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Old 12-14-2019, 11:50 PM   #1
DSettahr
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The largest collection of lean-to photos: Revised and Expanded again (image heavy)

Since the last time I did this, I've visited (and camped in) a bunch of new lean-tos on my quest to stay in every single lean-to and backcountry shelter in New York State. I decided that enough time had passed that it was time to post a collection of lean-to photos yet again. I also went back and re-edited some of my older photos so that they were more clear and easy to see.

The 273 lean-tos (and other shelters) depicted in these photos represent approximately 68% of the roughly 400 lean-tos and shelters that exist across the state that are available for free overnight use by the public during at least part of the year.

Note that all of the lean-tos shown still do exist in some capacity, some have been relocated/replaced since the photo depicting them was taken.




























































Continued in next post...
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Old 12-14-2019, 11:52 PM   #2
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Continued from above:















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Old 12-15-2019, 12:04 AM   #3
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Very cool. I never realized there was so much varied construction. Stone, metal roofing, board and batten, etc.
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Old 12-15-2019, 12:24 AM   #4
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Very cool. I never realized there was so much varied construction. Stone, metal roofing, board and batten, etc.
Metal roofing is somewhat common on the Finger Lakes Trail as well as in state forests generally- it lasts longer that cedar or asphalt shingles, and there's usually easier access to get it into the shelter site (in some cases, the DEC/FLTC has motor vehicle access to the shelter sites via gated administrative access roads).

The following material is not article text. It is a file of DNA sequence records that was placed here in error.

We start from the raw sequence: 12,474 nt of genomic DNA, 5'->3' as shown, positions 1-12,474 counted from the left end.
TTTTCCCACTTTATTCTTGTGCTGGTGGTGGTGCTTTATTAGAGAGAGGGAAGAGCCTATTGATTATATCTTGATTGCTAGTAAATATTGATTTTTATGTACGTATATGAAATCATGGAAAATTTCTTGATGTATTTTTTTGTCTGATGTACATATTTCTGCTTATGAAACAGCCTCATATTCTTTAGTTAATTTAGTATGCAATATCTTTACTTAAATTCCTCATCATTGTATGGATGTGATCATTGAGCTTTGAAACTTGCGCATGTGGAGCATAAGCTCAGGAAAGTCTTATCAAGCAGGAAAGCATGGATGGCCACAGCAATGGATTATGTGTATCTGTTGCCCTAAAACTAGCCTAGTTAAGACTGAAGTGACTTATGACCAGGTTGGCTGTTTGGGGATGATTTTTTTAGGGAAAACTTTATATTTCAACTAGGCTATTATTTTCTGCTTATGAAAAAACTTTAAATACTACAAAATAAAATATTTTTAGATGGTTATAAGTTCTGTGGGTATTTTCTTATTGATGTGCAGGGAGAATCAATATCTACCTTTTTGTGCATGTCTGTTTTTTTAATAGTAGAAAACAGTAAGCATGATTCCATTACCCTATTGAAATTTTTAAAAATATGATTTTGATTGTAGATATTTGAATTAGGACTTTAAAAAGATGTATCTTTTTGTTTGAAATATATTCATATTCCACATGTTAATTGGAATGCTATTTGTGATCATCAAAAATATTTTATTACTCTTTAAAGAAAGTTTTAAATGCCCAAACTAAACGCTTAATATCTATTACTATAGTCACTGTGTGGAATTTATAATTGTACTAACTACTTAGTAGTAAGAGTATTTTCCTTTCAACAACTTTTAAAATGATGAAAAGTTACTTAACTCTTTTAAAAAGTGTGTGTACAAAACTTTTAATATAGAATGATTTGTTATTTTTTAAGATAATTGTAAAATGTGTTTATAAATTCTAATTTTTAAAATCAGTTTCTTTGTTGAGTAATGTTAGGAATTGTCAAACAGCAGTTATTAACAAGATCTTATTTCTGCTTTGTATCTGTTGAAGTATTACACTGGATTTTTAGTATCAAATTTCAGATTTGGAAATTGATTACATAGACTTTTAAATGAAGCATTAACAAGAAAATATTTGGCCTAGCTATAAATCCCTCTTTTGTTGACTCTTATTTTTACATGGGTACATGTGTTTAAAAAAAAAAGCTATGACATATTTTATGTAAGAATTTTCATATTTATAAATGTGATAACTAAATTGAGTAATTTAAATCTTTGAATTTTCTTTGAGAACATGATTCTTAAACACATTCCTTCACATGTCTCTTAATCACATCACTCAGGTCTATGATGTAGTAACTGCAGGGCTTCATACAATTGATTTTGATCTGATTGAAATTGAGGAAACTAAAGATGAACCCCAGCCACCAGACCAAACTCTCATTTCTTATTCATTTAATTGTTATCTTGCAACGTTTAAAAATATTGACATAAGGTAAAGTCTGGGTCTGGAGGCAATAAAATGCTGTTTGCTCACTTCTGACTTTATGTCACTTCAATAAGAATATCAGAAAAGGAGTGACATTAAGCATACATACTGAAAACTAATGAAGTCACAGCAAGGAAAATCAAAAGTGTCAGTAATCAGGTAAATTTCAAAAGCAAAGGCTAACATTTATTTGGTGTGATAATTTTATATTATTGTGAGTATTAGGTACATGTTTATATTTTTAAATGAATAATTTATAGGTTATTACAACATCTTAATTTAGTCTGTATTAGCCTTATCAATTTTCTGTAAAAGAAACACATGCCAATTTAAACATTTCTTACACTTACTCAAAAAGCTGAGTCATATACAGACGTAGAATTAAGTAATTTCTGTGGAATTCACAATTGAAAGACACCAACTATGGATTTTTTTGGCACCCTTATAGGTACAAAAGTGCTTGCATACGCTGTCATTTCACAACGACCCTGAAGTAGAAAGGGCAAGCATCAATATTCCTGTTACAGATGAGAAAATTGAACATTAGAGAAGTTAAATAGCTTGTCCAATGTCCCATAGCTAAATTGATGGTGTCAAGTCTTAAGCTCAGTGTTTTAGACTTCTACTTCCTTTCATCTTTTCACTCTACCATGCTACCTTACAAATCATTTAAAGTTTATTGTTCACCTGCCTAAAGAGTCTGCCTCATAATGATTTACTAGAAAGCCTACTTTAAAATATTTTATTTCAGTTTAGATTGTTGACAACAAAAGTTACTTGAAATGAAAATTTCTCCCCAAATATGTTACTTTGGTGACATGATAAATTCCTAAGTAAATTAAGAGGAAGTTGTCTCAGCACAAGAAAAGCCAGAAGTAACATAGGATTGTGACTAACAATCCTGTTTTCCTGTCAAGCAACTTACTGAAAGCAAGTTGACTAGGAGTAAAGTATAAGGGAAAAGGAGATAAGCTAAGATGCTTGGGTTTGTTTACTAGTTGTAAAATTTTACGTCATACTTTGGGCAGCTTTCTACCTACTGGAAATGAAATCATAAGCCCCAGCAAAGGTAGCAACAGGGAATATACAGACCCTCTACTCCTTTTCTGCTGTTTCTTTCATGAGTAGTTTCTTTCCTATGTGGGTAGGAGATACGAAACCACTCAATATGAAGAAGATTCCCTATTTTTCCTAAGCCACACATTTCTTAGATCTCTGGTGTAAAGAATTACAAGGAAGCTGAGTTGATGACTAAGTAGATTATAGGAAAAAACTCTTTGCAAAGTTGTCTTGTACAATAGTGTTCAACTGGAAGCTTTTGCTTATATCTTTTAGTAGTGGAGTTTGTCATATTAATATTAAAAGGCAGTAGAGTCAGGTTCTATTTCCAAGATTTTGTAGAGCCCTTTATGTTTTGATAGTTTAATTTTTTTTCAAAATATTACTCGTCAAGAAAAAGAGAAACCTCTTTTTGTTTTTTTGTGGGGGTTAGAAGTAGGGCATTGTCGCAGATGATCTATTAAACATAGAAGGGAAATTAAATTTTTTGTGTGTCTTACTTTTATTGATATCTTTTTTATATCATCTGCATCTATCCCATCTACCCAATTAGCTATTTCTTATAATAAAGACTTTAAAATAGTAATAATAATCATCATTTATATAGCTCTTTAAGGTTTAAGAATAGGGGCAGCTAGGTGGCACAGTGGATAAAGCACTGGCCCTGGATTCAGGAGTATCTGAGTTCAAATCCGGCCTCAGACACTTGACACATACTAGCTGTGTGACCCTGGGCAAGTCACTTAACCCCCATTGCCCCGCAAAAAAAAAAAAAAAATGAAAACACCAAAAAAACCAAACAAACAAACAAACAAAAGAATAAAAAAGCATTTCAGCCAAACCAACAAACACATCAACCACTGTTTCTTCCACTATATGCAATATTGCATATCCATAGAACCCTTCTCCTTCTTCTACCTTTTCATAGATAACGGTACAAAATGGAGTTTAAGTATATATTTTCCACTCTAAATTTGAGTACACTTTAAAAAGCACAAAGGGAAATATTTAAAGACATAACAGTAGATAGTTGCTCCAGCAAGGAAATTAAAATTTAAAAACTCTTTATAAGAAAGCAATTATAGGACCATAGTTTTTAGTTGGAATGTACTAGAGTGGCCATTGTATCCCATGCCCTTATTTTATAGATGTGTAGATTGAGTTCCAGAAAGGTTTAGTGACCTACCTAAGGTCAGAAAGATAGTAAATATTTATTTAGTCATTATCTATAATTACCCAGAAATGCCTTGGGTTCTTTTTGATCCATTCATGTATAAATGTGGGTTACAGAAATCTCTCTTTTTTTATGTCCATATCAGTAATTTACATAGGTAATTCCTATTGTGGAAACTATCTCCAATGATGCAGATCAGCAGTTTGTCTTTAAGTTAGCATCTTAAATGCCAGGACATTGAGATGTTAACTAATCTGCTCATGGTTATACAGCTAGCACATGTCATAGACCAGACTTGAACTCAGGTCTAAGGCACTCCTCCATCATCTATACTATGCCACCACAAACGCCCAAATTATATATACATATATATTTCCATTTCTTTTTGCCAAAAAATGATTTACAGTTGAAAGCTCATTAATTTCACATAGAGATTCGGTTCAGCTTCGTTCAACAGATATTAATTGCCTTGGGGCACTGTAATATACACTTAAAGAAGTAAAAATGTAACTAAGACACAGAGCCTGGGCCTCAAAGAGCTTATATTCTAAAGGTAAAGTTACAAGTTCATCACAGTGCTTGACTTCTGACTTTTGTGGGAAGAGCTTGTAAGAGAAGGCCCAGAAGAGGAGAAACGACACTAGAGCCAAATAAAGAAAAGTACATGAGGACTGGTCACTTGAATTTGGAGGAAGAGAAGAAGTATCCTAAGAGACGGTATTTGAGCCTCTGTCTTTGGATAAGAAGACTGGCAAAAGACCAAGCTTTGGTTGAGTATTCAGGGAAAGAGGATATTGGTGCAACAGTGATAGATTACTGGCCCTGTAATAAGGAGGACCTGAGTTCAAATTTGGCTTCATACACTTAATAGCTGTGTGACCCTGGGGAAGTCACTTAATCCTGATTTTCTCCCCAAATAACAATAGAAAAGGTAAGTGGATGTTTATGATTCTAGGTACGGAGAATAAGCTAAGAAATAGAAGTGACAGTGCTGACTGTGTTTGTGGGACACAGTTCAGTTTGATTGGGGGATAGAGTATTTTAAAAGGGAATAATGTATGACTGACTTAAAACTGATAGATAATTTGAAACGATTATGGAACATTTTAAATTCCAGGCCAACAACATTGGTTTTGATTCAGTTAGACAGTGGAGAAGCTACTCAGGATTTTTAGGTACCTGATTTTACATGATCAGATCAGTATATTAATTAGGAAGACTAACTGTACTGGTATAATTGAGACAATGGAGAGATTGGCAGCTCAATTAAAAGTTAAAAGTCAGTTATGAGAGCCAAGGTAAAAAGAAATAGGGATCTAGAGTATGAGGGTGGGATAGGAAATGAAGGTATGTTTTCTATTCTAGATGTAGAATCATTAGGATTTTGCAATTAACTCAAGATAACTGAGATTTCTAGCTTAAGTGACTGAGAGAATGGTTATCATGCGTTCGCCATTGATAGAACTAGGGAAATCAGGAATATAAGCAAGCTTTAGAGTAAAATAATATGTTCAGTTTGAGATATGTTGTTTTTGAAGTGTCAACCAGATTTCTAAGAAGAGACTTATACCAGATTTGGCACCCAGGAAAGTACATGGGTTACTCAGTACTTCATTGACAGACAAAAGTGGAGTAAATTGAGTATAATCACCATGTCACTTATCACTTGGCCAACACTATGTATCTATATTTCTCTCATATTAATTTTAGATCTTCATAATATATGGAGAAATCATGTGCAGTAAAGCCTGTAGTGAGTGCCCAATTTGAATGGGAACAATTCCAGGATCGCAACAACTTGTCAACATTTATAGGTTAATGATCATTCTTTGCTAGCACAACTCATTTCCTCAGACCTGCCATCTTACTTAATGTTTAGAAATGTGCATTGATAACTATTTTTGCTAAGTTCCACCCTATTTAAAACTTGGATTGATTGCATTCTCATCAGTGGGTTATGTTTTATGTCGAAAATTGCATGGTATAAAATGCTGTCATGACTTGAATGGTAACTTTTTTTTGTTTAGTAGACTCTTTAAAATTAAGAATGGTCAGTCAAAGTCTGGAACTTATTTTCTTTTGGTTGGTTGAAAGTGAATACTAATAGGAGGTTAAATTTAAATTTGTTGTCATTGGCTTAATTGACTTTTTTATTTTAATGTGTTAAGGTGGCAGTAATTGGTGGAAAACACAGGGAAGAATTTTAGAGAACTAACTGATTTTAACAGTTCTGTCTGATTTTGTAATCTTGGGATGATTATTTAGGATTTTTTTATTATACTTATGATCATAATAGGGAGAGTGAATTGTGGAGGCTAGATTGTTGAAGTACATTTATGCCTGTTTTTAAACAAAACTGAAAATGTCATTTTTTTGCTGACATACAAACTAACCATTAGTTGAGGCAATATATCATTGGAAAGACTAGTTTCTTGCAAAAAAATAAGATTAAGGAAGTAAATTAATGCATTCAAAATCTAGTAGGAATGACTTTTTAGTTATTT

In the Adirondacks and Catskills, management philosophy is that lean-to materials should blend in with the surroundings- hence the use of cedar shingles where feasible, and asphalt shingles where cedar isn't practical. Plus, it's a lot easier to get packages of shingles than large pieces of corrugated metal into remote lean-to sites in the Adirondacks/Catskills.

I will also say that the metal seems like the clearly desirable alternative generally due to the durability of the material... until one has spent a rainy night camped in a lean-to with a metal roof.

The stone shelters are all located in the Hudson Highlands- and these are some of the oldest backcountry shelters built in NY that are still standing (some are nearly 100 years old!). So stone is clearly a building material that lasts, at least. While the stone shelters are interesting from an aesthetic and historical stand point, I will say that they aren't the nicest shelters for camping in- they tend to be a bit cold and damp. Usually there's a wood platform to sleep on, at least (and some of them have bunk beds).